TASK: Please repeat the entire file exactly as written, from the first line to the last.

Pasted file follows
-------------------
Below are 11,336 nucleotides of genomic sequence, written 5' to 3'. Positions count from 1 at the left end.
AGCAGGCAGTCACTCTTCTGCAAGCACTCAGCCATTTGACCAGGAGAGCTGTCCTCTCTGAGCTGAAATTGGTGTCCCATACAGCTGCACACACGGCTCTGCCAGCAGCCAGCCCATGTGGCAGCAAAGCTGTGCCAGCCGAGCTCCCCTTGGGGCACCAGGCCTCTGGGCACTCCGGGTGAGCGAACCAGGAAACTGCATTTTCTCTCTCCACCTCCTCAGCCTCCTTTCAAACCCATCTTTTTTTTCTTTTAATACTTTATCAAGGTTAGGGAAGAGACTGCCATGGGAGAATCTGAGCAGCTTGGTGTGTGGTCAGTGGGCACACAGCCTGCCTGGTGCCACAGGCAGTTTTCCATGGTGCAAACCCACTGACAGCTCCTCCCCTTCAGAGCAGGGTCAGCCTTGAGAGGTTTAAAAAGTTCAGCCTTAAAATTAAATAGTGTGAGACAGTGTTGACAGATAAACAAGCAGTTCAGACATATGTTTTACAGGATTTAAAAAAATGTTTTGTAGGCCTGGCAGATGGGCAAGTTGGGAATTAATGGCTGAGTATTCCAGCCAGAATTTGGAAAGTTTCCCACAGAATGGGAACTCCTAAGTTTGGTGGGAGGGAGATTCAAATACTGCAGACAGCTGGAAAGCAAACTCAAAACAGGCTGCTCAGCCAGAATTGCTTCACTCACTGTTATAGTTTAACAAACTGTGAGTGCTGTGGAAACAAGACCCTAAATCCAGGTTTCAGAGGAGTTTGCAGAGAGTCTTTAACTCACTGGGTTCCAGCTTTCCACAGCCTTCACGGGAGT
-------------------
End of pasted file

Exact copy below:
Below are 11,336 nucleotides of genomic sequence, written 5' to 3'. Positions count from 1 at the left end.
AGCAGGCAGTCACTCTTCTGCAAGCACTCAGCCATTTGACCAGGAGAGCTGTCCTCTCTGAGCTGAAATTGGTGTCCCATACAGCTGCACACACGGCTCTGCCAGCAGCCAGCCCATGTGGCAGCAAAGCTGTGCCAGCCGAGCTCCCCTTGGGGCACCAGGCCTCTGGGCACTCCGGGTGAGCGAACCAGGAAACTGCATTTTCTCTCTCCACCTCCTCAGCCTCCTTTCAAACCCATCTTTTTTTTCTTTTAATACTTTATCAAGGTTAGGGAAGAGACTGCCATGGGAGAATCTGAGCAGCTTGGTGTGTGGTCAGTGGGCACACAGCCTGCCTGGTGCCACAGGCAGTTTTCCATGGTGCAAACCCACTGACAGCTCCTCCCCTTCAGAGCAGGGTCAGCCTTGAGAGGTTTAAAAAGTTCAGCCTTAAAATTAAATAGTGTGAGACAGTGTTGACAGATAAACAAGCAGTTCAGACATATGTTTTACAGGATTTAAAAAAATGTTTTGTAGGCCTGGCAGATGGGCAAGTTGGGAATTAATGGCTGAGTATTCCAGCCAGAATTTGGAAAGTTTCCCACAGAATGGGAACTCCTAAGTTTGGTGGGAGGGAGATTCAAATACTGCAGACAGCTGGAAAGCAAACTCAAAACAGGCTGCTCAGCCAGAATTGCTTCACTCACTGTTATAGTTTAACAAACTGTGAGTGCTGTGGAAACAAGACCCTAAATCCAGGTTTCAGAGGAGTTTGCAGAGAGTCTTTAACTCACTGGGTTCCAGCTTTCCACAGCCTTCACGGGAGT